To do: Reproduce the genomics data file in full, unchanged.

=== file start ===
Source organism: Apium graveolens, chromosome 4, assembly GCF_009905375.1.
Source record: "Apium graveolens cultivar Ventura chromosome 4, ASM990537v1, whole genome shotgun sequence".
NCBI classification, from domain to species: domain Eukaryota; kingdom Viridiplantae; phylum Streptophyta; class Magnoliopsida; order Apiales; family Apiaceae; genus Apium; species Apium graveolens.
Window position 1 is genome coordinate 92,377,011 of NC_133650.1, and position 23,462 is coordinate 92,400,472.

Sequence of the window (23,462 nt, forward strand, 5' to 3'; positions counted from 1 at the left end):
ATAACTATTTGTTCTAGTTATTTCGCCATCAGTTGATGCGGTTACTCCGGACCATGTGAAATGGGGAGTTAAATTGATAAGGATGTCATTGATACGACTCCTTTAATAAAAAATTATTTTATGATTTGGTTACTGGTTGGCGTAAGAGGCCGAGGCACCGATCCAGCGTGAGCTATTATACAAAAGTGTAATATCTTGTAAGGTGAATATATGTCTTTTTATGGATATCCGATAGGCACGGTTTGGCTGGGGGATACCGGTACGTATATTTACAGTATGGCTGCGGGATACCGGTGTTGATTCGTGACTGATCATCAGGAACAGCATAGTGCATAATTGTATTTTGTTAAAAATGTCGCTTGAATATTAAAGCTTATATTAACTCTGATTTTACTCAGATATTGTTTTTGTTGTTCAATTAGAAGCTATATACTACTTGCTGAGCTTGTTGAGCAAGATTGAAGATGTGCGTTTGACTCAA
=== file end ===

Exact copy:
Source organism: Apium graveolens, chromosome 4, assembly GCF_009905375.1.
Source record: "Apium graveolens cultivar Ventura chromosome 4, ASM990537v1, whole genome shotgun sequence".
NCBI classification, from domain to species: domain Eukaryota; kingdom Viridiplantae; phylum Streptophyta; class Magnoliopsida; order Apiales; family Apiaceae; genus Apium; species Apium graveolens.
Window position 1 is genome coordinate 92,377,011 of NC_133650.1, and position 23,462 is coordinate 92,400,472.

Sequence of the window (23,462 nt, forward strand, 5' to 3'; positions counted from 1 at the left end):
ATAACTATTTGTTCTAGTTATTTCGCCATCAGTTGATGCGGTTACTCCGGACCATGTGAAATGGGGAGTTAAATTGATAAGGATGTCATTGATACGACTCCTTTAATAAAAAATTATTTTATGATTTGGTTACTGGTTGGCGTAAGAGGCCGAGGCACCGATCCAGCGTGAGCTATTATACAAAAGTGTAATATCTTGTAAGGTGAATATATGTCTTTTTATGGATATCCGATAGGCACGGTTTGGCTGGGGGATACCGGTACGTATATTTACAGTATGGCTGCGGGATACCGGTGTTGATTCGTGACTGATCATCAGGAACAGCATAGTGCATAATTGTATTTTGTTAAAAATGTCGCTTGAATATTAAAGCTTATATTAACTCTGATTTTACTCAGATATTGTTTTTGTTGTTCAATTAGAAGCTATATACTACTTGCTGAGCTTGTTGAGCAAGATTGAAGATGTGCGTTTGACTCAA